Thursday, 2 August 2012

Learn How to Grow Rocket says the Wise Boo Book Owl

REAL WORLD GARDENER Wed. 5pm 2RRR 88.5fm Sydney and Across Australia on the Community Radio Network.
The complete CRN edition of RWG is available on , just click on 2RRR to find this week’s edition.

Wildlife in Focus: with ecologist Sue Stevens.

Southern Boobook Owl  There is much myth and folklore about owls. Some are light- hearted like in the U.S.: if you hear an Owl-cry you must return the call, or else take off an item of clothing and put it on again inside-out!
 Boo Book Owls are found all round Australia, from forests to desert regions, but need hollows in trees to nest. We can help these birds if we realize that, in the environment, dead trees are as valuable as living ones, and they should be left for homes for wildlife.
Find out more about this wonderful with a rather nice call.

Vegetable Heroes:

Rocket or Arugula and scientifically Eruca sativa.  Arugula belongs to the Brassicaceae family along with Broccoli, Mustard greens, Kale and Cauliflower. The spicy leaves can be grown all year round but are best in cool weather. I’ve found that certain plants like Arugula or Rocket and Coriander just bolt to seed in summer and it’s pointless getting the varieties that are supposedly slow bolting, because they always bolt in temperate zones anyway. The reason being is that long days and warm temperatures initiate flowering in this plant so you can’t fight nature. In temperate and arid districts, you can sow Arugula seeds from August until November, in cool temperate areas wait until September unless you have a greenhouse or even a mini-greenhouse, but sub-tropical districts can sow Arugula or Rocket seeds from March right through til November. Lucky them. For those of you that have a soil thermometer and actually use it, the soil temperatures for germination should be between  4°C 14°C Arugula is best grown from seed and sow them a couple of weeks apart to have a continuous crop, and be brave let one or two plants go to seed so you have fresh seed for next season. Sow the seeds very shallow and keep the soil moist until seedlings emerge. The plant grows to about 40cm high so thin out the seedlings so they’re 20cm apart. During the cooler months grow Rocket in full sun. In warmer districts, rocket will tolerate partial shade. Rocket also copes with light frost.  Rocket or Arugula is one of those plants that’s easy to grow so would suit your kids or gran kids if you’re trying to get them into gardening. I’ve been growing the Wild Rocket in my garden and it seems to be hanging in quite well through all the rain and cold temperate zones have experienced this winter. Wild rocket has more narrow leaves and the flavour is quite mild. Buy online from  or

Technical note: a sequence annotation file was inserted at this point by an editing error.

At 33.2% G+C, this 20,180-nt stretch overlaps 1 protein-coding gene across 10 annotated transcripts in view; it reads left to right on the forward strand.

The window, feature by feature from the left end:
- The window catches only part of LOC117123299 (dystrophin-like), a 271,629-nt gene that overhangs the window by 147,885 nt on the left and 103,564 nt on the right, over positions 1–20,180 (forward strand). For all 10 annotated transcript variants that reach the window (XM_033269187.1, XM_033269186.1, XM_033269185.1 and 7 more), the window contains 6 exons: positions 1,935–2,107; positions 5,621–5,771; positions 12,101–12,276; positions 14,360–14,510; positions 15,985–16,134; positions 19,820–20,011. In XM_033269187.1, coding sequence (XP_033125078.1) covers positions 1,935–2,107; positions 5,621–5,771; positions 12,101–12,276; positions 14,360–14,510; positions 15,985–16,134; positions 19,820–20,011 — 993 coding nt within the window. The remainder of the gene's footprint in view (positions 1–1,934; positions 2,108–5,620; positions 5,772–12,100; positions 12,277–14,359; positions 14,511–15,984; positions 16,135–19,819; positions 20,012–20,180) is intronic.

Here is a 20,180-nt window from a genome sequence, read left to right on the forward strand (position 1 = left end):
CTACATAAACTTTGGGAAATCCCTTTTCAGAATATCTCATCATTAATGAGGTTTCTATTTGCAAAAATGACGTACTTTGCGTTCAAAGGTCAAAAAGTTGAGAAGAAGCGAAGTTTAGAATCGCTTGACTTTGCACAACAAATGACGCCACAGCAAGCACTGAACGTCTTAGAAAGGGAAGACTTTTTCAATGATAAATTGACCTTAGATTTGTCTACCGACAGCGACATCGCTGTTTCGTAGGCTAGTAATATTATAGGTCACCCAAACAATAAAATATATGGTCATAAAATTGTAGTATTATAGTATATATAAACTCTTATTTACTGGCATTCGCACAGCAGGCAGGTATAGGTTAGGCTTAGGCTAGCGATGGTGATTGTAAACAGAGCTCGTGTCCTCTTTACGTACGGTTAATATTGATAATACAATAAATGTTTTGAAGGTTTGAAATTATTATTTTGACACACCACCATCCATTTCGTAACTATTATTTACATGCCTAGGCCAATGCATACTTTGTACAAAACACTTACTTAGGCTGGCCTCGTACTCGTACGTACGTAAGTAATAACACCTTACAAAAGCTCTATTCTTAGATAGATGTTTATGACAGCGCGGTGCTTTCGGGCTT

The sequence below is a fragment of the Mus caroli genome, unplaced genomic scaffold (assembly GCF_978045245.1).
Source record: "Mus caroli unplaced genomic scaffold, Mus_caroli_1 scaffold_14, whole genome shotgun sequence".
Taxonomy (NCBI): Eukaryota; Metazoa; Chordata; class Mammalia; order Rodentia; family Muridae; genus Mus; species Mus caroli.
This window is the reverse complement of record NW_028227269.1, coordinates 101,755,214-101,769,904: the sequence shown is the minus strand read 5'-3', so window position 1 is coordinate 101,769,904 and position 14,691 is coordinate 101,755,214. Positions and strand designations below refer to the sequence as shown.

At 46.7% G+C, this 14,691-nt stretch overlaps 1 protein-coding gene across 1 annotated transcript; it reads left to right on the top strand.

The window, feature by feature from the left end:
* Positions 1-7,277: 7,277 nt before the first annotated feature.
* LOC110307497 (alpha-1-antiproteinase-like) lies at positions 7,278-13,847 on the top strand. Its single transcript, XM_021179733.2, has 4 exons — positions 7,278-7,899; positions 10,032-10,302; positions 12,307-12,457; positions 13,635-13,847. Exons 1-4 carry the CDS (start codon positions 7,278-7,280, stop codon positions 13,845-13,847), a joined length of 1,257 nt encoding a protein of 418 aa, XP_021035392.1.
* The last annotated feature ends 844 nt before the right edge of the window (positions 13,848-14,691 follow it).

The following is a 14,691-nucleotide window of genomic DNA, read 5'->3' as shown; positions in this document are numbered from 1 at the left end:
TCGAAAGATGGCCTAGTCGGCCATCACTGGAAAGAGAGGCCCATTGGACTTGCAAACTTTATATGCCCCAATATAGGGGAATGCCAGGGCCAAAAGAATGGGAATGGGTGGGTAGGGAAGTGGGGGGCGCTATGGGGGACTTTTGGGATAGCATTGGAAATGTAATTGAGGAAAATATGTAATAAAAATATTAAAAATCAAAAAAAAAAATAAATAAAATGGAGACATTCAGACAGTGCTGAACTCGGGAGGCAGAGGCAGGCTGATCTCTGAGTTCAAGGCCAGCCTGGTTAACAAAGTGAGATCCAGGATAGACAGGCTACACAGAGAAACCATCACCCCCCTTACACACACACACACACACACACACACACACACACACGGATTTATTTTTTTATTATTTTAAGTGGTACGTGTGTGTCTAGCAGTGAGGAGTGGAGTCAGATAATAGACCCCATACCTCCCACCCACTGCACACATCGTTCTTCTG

Design Elements: 

Over the last few weeks, Design Elements has been all about different ways of achieving structure in the garden. So far, it’s been about what is structure, and structure with hedges that some people find boring, but gardeners in Europe think otherwise. Then there’s been built structures, but today, can you achieve structure with everyday plants?  Let’s find out with garden designer Lesley Simpson..

Plant of the Week:

Together with horticulturalist Sabina Fielding-Smith, we're talking about Camellias.If you want a large flower scented Camellia with fragrance there is only one. Camellia japonica “High Fragrance,”  bred in NZ in 1986. In the show I mentioned that I like to graft slow growing Camellias onto Camellia sasanqua root stock. June is the best time of year to do this in temperate zones, and you may just get away with it on colder districts.
Anyway, last year I grafted a Camellia reticulata "Red Crystal" onto Sasanqua stock and I’m pleased to report I have my first flower. It’s a brilliant crepe paper red with a huge central boss of yellow stamens. Just spectacular . There's a lot to be said about growing Camellias in the right conditions, that is, slightly acidic soil with plenty of humus. Most problems occur when the Camellia plant is not receiving it's requirements. In the last few years, Camellias around Australia have been attacked by Camellia T-mite. This occurred during the drier period and has persisted since. Preventative control is possible by spraying the Camellias, (after flowering) with horticultural oil.  There is also now a registered Neem Oil product from eco Organic Gardening. See their website. Mature Camellias are reasonably drought tolerant, but that depends where you live. As a preference, Camellias like a bit of moisture at all times, but not soaking wet otherwise they'll develop root rot. Flower balling is another problem that can occur with multi-petalled varieties such as Camellia japonica W.H Davies. This often meanes that the flowers received direct sunlight after a heavy dew, causing the petals to fuse. Light coloured flowers, prefer dappled midday to afternoon sun. In the past, a mulch of cow manure was recommended, but after hearing about the toxicity and variability of some manure products, I don't recommend this. It seems that some manures contain a high content of salts which will stress the plants and also cause flower balling. Go easy on the manures and possibly stick to pelletised or synthetic fertilisers. Camellias in many neglected or older gardens appear to flower without any fertilising, so perhaps easing back on fertilising mature shrubs is a better alternative. If you need to prune your Camellias, wait until after flowering and no more than one-third off the top. If you’ve inherited a mature straggly Camellia, and I’ve seen this done at historic Camden House in southern Sydney, mature Camellias, including reticulatas were heavily pruned; even reduced to a bare frame!


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